In lieu of an abstract, here is a brief excerpt of the content:

278 Comparative Drama has been seized with political or philosophical business. He is an old salmon swimming upstream, finding out the place where he began. RUSSELL FRASER University of Michigan Robert D. Hume. The Development of English Drama in the Late Seven­ teenth Century. London: Oxford University Press, 1976. Pp. xx + 525. 15 pounds in UK, $37.50 in USA. R. D. Hume’s clear-sighted and corrective survey of the theatrical scene is the most important book on Restoration drama in fifty years. Not since Allardyce Nicoll has anyone attempted to examine the entire corpus of Restoration theatrical fare with anything like Hume’s funda­ mental and comprehensive approach. And probably no one has brought to this broad and unwieldy subject more sense and less bias than Hume does. The book is refreshingly innovative, at least in terms of more recent criticism, because it treats Restoration drama as what it was, and not as what modem sensibility and ingenuity can make of it. To Hume, the plays were entertainments; they were not disquisitions, manifestations, reflections, or ritualized social confrontations. As entertainments, the plays were intended to delight or move their audiences, which, under the difficult circumstances of Restoration theatrical entrepreneurship, were always being inveigled to return for tomorrow’s bill. One would think that such an obviously sensible perspective could hardly be revo­ lutionary, and, strictly speaking, it is not. But one can search through most of the criticism of Restoration drama since Nicoll without finding anyone proffering it. (One can find some practical and realistic criticism from Wilson, Smith, Leech, and Scouten, all of whom Hume admires.) Hume does more than advocate a critical perspective; he persuades us of its validity. We are inclined to accept his ideas because he is at once authoritatively thorough and scrupulous in method and rational and uncontentious in manner. He quietly informs us in his preface that he has read all of the extant plays performed in London from 1660 to 1710, including the five hundred “new” plays which comprise his central concern. He draws convincing evidence from a great many of these plays to support his generalizations. Such assiduity commands our attention and respect, especially as we have had to listen to tenuous pronouncements from a series of myopic commentators before Hume, the majority of whom seem to have read only Etherege, Wycherley, and Congreve. Hume’s manner is level-headed and tactful, never denigrating, overbear­ ing, or self-congratulatory, and this makes especially Part I of the book engaging. Part II is inevitably dull, as it is largely taken up with synopses stnmg together mechanically between brief generalizations, much in the manner of Summers’ tedious The Playhouse of Pepys. Hume’s simply stated but substantial goal is to determine just what Reviews 279 it is that defines the Restoration period in dramatic history. However, he doesn’t intend to conclude with any neat theory of the drama’s evo­ lution. After close examination of a large number of plays and a decadeby -decade study of the course of theatrical development, Hume ends with a consideration of what he sees as the period’s two major eras: an am­ bitious, confident, golden period which he labels Carolean (fl. 1665-85) and a defensive, insecure, failing period which he calls Augustan (c. 1697-1710). The former mocks and questions in its strength, while the latter preaches and reassures out of weakness. Such a characterization shows that Hume is quite capable of seeing the critical forests of the period as well as the trees. But the discussion of these two kinds of Restoration drama seems more like an addendum than a thesis which informs the book. Of greater importance and interest are Hume’s general remarks in chapters 1 and 3. The latter, entitled, “The Nature of the Comic Drama,” provides a valuable concise recapitulation of the more recent criticism of Restoration comedy as well as a delineation of the multifarious dramatic constituents and play types. The former, entitled “What is ‘Restoration’ Drama?” attempts to determine chronological subdivisions of the Restoration, to summarize the theatrical context out of which the drama grew, and to justify the whole concept of literary development. In this...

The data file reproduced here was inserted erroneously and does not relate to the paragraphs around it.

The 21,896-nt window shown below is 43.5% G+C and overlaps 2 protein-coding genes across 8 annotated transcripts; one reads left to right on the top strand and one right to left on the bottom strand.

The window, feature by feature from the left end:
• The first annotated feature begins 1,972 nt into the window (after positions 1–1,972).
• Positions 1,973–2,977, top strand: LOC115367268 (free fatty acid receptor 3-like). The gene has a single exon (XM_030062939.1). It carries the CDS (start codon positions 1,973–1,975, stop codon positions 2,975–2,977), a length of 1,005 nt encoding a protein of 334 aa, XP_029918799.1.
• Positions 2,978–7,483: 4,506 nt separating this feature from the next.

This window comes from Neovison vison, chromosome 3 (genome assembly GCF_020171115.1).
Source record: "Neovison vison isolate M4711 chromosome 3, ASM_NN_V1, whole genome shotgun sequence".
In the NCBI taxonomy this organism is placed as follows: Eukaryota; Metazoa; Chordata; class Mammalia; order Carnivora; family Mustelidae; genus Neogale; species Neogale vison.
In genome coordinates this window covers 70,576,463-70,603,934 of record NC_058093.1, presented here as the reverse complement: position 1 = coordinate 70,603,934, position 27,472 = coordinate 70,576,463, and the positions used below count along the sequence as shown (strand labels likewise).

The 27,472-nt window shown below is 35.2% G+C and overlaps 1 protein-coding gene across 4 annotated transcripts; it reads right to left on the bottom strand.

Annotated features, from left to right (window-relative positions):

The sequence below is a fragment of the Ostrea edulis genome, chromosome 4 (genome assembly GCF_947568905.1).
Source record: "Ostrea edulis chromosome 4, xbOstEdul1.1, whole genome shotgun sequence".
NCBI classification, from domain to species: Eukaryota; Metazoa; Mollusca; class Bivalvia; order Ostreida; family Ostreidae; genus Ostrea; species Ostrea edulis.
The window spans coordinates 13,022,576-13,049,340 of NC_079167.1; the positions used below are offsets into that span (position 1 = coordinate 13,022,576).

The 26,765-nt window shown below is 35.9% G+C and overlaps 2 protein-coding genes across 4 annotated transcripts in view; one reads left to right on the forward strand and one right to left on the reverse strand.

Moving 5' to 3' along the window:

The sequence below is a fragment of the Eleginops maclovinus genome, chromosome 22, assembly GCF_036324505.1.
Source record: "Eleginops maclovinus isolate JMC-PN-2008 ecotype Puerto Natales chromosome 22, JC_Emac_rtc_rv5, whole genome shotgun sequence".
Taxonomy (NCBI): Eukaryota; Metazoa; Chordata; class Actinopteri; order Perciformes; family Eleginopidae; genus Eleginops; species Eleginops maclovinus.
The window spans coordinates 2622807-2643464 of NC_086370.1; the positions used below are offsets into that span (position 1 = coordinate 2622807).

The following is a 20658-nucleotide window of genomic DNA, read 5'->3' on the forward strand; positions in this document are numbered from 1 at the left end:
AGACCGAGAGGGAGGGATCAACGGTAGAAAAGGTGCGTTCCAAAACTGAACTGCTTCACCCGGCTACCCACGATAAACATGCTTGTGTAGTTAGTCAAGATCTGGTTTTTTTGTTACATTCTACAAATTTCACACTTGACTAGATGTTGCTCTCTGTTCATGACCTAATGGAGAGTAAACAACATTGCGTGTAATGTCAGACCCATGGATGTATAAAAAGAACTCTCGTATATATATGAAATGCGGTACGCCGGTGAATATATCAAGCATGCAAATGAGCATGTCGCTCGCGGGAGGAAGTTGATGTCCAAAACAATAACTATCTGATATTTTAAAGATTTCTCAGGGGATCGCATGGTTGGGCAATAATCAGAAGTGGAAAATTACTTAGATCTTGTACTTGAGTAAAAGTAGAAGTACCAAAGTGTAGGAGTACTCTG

Additional Information

Print ISSN
pp. 278-281
Launched on MUSE
Open Access
Back To Top

This website uses cookies to ensure you get the best experience on our website. Without cookies your experience may not be seamless.